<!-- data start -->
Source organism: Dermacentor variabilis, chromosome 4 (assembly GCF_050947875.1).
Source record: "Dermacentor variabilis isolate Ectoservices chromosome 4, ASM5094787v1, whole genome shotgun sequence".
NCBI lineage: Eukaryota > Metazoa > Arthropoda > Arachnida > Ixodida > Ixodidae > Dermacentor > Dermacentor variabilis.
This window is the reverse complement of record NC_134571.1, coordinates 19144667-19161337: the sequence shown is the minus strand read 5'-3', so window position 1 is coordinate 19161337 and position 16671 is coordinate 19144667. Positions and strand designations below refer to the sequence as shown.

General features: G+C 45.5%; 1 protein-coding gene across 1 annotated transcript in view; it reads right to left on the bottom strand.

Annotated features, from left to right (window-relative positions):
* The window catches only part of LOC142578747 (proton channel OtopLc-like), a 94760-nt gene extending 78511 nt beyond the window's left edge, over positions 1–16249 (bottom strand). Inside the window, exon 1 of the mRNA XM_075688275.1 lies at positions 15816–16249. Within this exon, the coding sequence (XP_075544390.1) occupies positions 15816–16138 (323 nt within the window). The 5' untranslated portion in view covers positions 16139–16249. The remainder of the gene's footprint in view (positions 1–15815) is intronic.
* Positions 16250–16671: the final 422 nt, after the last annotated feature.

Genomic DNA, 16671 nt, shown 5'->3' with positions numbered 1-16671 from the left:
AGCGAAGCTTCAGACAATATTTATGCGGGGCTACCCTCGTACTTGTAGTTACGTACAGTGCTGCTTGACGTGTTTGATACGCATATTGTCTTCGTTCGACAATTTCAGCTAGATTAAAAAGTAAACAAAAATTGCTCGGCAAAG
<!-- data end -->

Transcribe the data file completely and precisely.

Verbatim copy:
Source organism: Dermacentor variabilis, chromosome 4 (assembly GCF_050947875.1).
Source record: "Dermacentor variabilis isolate Ectoservices chromosome 4, ASM5094787v1, whole genome shotgun sequence".
NCBI lineage: Eukaryota > Metazoa > Arthropoda > Arachnida > Ixodida > Ixodidae > Dermacentor > Dermacentor variabilis.
This window is the reverse complement of record NC_134571.1, coordinates 19144667-19161337: the sequence shown is the minus strand read 5'-3', so window position 1 is coordinate 19161337 and position 16671 is coordinate 19144667. Positions and strand designations below refer to the sequence as shown.

General features: G+C 45.5%; 1 protein-coding gene across 1 annotated transcript in view; it reads right to left on the bottom strand.

Annotated features, from left to right (window-relative positions):
* The window catches only part of LOC142578747 (proton channel OtopLc-like), a 94760-nt gene extending 78511 nt beyond the window's left edge, over positions 1–16249 (bottom strand). Inside the window, exon 1 of the mRNA XM_075688275.1 lies at positions 15816–16249. Within this exon, the coding sequence (XP_075544390.1) occupies positions 15816–16138 (323 nt within the window). The 5' untranslated portion in view covers positions 16139–16249. The remainder of the gene's footprint in view (positions 1–15815) is intronic.
* Positions 16250–16671: the final 422 nt, after the last annotated feature.

Genomic DNA, 16671 nt, shown 5'->3' with positions numbered 1-16671 from the left:
AGCGAAGCTTCAGACAATATTTATGCGGGGCTACCCTCGTACTTGTAGTTACGTACAGTGCTGCTTGACGTGTTTGATACGCATATTGTCTTCGTTCGACAATTTCAGCTAGATTAAAAAGTAAACAAAAATTGCTCGGCAAAG